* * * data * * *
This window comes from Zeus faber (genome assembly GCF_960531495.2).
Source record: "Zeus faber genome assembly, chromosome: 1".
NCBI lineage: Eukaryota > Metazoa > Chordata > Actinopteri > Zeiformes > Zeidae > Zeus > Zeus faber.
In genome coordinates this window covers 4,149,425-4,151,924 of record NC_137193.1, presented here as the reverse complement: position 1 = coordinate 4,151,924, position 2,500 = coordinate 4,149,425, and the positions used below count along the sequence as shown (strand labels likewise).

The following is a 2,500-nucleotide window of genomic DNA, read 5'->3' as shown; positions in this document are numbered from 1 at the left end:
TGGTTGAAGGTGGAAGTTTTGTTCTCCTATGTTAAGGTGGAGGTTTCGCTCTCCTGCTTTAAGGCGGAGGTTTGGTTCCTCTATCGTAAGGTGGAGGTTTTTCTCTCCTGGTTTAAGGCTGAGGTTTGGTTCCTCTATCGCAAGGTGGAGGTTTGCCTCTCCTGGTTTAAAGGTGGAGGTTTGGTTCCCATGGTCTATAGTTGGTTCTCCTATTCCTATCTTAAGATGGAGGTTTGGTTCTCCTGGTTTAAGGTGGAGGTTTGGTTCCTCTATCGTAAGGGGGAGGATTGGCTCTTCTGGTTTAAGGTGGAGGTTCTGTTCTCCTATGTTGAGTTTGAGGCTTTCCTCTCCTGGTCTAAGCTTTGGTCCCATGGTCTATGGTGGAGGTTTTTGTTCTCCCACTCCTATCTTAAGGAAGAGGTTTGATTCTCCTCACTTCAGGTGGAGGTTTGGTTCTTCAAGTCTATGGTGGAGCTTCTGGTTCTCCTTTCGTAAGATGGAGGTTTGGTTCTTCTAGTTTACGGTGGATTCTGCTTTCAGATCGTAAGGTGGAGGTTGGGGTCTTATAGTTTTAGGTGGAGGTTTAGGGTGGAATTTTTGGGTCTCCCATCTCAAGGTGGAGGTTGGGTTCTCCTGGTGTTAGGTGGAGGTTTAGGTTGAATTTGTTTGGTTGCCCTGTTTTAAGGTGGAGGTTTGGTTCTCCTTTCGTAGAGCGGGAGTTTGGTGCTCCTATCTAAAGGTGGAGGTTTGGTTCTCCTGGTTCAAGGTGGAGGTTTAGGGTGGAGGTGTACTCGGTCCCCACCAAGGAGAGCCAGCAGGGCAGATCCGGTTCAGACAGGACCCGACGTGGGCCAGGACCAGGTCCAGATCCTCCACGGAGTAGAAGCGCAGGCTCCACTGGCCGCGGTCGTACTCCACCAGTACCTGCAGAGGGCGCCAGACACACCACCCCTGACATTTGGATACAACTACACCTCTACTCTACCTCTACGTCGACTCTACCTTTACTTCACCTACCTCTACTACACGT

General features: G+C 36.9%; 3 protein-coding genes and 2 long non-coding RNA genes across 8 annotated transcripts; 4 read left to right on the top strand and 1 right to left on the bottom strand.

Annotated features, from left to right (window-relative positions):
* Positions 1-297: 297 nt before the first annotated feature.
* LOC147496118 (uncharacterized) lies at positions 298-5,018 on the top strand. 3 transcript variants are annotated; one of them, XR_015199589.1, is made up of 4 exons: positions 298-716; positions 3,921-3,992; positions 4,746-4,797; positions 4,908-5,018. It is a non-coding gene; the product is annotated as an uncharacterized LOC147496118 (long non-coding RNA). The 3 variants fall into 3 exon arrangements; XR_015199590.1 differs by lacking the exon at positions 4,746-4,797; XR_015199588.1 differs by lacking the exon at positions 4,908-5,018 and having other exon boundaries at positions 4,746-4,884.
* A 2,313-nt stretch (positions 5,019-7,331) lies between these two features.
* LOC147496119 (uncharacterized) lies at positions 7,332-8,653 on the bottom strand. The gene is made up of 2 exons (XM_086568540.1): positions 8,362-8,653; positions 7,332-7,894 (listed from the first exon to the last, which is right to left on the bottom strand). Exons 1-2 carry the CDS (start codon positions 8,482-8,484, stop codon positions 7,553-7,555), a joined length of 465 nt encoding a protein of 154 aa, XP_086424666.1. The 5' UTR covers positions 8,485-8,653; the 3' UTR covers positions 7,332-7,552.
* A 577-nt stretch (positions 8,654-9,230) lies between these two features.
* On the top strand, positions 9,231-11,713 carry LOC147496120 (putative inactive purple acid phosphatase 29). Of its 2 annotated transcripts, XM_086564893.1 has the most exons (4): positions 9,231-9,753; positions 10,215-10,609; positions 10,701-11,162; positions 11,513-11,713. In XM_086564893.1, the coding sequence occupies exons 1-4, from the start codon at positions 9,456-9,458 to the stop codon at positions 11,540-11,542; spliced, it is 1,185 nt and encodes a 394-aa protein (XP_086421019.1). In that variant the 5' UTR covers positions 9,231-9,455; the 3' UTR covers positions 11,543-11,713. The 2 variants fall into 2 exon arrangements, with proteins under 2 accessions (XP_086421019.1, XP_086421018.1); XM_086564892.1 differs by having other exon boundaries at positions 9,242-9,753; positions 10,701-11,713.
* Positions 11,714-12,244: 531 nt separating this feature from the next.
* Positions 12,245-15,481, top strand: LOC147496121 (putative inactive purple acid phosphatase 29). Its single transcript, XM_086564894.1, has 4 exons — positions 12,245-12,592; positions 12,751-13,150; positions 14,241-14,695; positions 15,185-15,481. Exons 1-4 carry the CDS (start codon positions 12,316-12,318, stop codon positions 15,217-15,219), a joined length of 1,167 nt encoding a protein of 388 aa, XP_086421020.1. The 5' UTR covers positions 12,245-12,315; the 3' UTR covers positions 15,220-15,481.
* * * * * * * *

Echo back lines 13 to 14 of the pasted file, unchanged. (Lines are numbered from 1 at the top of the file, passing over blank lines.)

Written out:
* A 577-nt stretch (positions 8,654-9,230) lies between these two features.
* On the top strand, positions 9,231-11,713 carry LOC147496120 (putative inactive purple acid phosphatase 29). Of its 2 annotated transcripts, XM_086564893.1 has the most exons (4): positions 9,231-9,753; positions 10,215-10,609; positions 10,701-11,162; positions 11,513-11,713. In XM_086564893.1, the coding sequence occupies exons 1-4, from the start codon at positions 9,456-9,458 to the stop codon at positions 11,540-11,542; spliced, it is 1,185 nt and encodes a 394-aa protein (XP_086421019.1). In that variant the 5' UTR covers positions 9,231-9,455; the 3' UTR covers positions 11,543-11,713. The 2 variants fall into 2 exon arrangements, with proteins under 2 accessions (XP_086421019.1, XP_086421018.1); XM_086564892.1 differs by having other exon boundaries at positions 9,242-9,753; positions 10,701-11,713.